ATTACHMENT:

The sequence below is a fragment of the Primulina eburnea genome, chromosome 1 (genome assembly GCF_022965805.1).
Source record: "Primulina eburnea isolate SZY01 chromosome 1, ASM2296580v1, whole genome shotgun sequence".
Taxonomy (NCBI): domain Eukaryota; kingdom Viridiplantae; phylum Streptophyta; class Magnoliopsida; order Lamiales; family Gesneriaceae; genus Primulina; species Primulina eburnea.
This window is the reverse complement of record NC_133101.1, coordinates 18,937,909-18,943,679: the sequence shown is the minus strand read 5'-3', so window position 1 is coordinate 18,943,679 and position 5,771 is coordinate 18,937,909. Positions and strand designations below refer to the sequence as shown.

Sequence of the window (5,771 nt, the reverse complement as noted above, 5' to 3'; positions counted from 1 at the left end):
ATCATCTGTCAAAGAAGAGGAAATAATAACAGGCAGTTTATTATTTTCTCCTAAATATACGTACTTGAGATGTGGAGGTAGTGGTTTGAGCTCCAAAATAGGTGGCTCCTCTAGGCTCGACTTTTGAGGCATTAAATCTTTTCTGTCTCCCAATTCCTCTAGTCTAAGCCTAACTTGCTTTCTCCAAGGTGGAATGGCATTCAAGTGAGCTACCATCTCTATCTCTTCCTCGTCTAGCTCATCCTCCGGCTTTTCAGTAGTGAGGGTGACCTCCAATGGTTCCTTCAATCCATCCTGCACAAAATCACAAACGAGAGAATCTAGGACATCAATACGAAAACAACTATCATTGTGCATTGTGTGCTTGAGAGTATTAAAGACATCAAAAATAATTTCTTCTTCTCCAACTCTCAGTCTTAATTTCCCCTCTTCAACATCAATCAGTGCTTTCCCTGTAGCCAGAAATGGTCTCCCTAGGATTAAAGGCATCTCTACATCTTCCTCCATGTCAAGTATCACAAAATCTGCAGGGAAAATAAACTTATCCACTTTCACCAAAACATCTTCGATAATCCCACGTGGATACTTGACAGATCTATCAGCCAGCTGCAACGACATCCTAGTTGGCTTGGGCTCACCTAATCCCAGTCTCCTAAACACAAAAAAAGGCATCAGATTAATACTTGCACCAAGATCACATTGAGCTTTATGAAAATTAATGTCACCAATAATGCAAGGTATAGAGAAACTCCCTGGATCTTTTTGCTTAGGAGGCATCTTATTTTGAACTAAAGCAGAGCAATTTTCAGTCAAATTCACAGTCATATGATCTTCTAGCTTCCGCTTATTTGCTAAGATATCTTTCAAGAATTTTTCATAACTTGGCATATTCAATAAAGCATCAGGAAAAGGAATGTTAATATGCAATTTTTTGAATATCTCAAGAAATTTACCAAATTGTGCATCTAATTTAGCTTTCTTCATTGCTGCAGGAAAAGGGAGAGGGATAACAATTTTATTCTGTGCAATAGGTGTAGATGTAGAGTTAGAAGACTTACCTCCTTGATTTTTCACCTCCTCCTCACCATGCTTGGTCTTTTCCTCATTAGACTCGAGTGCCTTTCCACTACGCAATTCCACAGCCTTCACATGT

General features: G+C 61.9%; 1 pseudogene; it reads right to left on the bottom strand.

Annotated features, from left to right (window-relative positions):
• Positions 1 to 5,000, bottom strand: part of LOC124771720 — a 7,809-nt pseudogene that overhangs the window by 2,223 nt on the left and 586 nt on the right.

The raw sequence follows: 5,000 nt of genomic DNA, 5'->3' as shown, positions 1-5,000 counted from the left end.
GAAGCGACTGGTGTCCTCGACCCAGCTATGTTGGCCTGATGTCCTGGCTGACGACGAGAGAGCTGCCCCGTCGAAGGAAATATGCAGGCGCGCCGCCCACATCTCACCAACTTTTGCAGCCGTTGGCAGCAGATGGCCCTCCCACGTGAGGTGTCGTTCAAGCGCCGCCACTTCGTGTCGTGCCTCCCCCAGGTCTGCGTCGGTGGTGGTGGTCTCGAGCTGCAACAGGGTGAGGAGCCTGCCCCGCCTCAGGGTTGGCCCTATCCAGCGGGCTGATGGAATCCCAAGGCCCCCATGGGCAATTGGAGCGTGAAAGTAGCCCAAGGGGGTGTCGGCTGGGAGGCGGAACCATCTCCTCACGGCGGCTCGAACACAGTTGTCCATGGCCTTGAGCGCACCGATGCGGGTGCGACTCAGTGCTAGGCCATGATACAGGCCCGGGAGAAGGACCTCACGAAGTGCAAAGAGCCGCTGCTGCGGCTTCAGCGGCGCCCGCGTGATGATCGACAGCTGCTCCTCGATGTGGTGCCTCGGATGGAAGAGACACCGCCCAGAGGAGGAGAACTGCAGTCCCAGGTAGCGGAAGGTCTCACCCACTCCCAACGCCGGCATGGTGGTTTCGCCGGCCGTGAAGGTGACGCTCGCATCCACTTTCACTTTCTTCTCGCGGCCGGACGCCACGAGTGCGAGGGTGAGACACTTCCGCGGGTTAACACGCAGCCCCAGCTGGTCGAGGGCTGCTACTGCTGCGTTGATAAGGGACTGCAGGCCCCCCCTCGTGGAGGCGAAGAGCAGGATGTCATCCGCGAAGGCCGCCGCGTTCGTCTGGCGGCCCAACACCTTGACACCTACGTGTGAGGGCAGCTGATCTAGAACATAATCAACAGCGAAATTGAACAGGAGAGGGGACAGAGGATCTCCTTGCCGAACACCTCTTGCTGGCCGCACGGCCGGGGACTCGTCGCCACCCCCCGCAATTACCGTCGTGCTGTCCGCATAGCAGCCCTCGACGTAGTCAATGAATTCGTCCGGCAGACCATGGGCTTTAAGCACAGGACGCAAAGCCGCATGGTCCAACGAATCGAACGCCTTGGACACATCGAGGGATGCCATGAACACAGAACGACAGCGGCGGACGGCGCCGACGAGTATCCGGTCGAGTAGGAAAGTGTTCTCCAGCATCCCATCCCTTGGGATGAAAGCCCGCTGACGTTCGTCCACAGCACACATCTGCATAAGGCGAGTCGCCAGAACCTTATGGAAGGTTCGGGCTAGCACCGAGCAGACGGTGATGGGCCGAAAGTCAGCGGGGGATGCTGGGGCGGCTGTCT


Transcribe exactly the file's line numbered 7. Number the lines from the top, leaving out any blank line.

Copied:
General features: G+C 61.9%; 1 pseudogene; it reads right to left on the bottom strand.